And railings and palings and asphalt and traffic-lights,
And blocks after blocks of so-called 'new' tenements -
Thousands of crosses of lonelinesses planted
In the narrowing grave of the life of the father;
In the wide, wide cemetery of the boy's childhood.
"Cissy Youngs" - to Rosa Alice Branco
by Paul Durcan
That first year in Cork city - '71/72 -
I spent the afternoons from four to six
Sitting alone sipping pints of Smithwicks
In a public house on the Bandon Road,
Reading Bishop Berkeley's A Treatise
Concerning the Principles of Human
I, ex-footballer, ex-hurler,
Branded by the dominant males
Of the Irish tribe "a hippy,"
Rejoiced in the eighteenth-century,
I sat in the private lounge,
As distinct from the public bar,
Because the private lounge was nearly
Men in the public bar saluted me
Through the hatch.
Cissy Young's, all formica, banquette,
More anonymous, cosier by far
Than any salty, arty Kinsale bar.
That year in Cissy Young's reading Berkeley
Was a foundation year in my life as a writer
And, if I may meekly, profoundly trumpet,
My life as the virtuoso university teacher
I never became:
An attacking player on Berkeley's dream team.
Cissy Young's on the Bandon Road
Was my University of the Bermudas
Where I learnt the basics of my trade:
Learnt to think the hard way,
Learnt how to head the ball one way, looking
the other way;
Learnt the relationship between soul and body;
Learnt to communicate through the hatch;
Learnt how to introduce Libyan storytellers to
Cork insurance officials;
Learnt that reality is poetry, poetry reality;
Learnt the way of all things;
Learnt the existence of God -
That at five in the afternoon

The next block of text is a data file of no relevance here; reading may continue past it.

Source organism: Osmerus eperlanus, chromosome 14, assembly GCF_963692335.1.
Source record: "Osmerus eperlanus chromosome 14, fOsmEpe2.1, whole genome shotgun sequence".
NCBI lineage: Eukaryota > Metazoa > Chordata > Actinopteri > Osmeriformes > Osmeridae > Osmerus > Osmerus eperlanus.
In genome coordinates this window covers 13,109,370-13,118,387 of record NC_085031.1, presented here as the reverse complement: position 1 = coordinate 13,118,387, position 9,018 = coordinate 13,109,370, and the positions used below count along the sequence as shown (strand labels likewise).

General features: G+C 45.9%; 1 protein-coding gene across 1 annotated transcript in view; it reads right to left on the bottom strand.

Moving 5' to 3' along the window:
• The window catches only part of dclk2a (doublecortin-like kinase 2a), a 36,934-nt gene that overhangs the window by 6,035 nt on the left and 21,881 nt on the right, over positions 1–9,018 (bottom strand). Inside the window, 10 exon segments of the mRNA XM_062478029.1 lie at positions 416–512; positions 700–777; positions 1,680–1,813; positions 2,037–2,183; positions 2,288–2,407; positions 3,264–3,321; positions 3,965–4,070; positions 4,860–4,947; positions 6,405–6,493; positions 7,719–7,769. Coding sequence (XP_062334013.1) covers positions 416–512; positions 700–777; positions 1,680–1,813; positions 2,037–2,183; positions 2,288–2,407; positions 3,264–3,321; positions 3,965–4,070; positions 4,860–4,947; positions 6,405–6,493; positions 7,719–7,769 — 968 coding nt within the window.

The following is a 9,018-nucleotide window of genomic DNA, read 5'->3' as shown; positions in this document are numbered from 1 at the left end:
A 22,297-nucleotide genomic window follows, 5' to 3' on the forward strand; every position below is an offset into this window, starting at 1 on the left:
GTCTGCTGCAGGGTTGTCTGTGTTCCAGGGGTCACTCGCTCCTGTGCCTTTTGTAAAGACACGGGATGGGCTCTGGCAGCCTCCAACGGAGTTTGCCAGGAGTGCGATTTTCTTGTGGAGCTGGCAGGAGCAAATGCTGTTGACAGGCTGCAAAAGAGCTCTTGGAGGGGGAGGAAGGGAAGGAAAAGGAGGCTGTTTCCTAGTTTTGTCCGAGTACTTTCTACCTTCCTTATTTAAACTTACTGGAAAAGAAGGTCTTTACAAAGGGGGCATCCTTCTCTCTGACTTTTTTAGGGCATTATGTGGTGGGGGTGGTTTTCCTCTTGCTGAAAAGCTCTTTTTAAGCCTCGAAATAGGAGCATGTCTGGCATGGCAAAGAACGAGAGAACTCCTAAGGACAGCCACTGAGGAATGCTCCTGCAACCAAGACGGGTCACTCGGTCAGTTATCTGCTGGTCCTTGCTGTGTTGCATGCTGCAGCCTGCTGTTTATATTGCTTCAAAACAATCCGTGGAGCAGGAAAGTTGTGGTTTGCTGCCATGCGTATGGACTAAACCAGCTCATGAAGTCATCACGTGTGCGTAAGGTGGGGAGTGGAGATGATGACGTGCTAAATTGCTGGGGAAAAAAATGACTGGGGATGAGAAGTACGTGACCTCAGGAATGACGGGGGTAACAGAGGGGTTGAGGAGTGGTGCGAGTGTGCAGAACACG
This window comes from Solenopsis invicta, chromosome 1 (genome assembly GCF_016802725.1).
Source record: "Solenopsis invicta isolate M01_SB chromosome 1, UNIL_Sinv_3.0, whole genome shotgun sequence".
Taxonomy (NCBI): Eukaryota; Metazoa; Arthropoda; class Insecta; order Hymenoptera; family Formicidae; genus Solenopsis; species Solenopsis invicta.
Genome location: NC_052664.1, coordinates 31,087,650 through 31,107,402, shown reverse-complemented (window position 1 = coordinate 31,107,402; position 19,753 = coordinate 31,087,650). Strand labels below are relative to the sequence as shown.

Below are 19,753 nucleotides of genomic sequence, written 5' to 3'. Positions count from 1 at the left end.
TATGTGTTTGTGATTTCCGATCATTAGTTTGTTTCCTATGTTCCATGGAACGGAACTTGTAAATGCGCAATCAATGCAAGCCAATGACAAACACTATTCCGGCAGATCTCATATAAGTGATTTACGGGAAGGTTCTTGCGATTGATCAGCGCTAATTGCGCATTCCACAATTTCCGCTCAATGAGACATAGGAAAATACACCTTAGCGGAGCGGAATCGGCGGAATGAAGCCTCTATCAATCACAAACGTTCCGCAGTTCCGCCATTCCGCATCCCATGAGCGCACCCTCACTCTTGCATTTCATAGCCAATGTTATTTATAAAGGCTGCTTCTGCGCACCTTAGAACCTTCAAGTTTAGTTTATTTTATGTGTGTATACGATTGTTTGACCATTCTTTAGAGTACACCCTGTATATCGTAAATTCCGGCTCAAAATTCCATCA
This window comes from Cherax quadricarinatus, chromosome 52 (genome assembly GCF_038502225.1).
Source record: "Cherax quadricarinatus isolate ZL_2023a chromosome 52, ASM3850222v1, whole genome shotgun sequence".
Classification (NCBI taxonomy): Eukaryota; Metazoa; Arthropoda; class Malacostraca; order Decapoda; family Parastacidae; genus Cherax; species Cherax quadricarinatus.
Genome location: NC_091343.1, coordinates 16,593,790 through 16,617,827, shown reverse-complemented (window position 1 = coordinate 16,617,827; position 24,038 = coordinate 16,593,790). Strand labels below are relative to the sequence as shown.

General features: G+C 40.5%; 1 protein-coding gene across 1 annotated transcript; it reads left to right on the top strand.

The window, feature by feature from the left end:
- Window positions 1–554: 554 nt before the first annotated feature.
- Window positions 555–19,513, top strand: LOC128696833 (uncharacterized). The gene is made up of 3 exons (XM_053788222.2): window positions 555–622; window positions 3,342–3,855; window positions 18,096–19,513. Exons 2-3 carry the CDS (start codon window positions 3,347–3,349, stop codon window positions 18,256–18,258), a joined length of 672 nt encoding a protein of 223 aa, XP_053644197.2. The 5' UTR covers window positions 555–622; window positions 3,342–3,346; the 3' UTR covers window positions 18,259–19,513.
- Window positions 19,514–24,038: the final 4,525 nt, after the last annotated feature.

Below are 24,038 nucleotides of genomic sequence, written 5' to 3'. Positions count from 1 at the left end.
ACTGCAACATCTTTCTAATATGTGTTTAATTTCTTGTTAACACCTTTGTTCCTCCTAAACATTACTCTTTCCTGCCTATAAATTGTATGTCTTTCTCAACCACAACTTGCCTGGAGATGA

On the Bandon Road in Cork City in Ireland
In the empty, private lounge of Cissy Young's
"To be is to be perceived."
80 Bandon Road,
Tel : + 353 21 4962773
For more Poetry Click the Poetry Index.
Fri, Aug 29, 2014
In this booklength poem, Durcan tells of a Christmas Day shared by two Irish bachelors, Paul and Frank: they bring each other gifts; they do not go to Mass; they have a meal; they sing a song or two-all the while reminiscing about old cemeteries, old loves ("Motoring down to Wesport/ And calling in on Mary McBride/ In the Old Rectory/ And taking the kids out for a spin/ All five of them") and the fate of being a poet ("Two men of no property/ Do men rate/ Who have no real estate?"). Durcan can't help but amuse...
It's a peculiar Irishness, perhaps, that permeates Durcan's poems, and may be the secret to his popularity.
FYI: Durcan's poem "The Goose in the Frost," written in tribute to Seamus Heaney's winning the 1995 Nobel Prize for Literature, appears at the end. - excerpted editorial review
Click here for Christmas Day.
Having attended a public reading by Paul Durcan as he set out on the launch of this book, I could not wait to afterwards get my own; pompousness will not be found here - rather a revelation in the banal, perhaps as good as Christmas Day and Daddy, Daddy; but all (of his) books are so brilliantly diverse that you will never bore of Paul; go on, buy the book, you can thank me later. Edited and adapted from a review by James in Galway
Click here for Friends in Brazil.
Interested in Irish Poetry?Here's the easy way to collect them all (well, almost all, anyway).
Malachy McCourt says in his introduction, "With the republication of this book, the Irish recover under their roof of stars all the great poets and writers who have been falsely claimed by the saxon crown and its minions - even our reprobates."
Amazon states this is out of stock. They still have used copies for almost nothing (except shipping - chuckle). If you would like a new edition, it was available at Powell's. We can't promise it's still there. Click here for Powell's 1000 Years.
Click here for used at Amazon.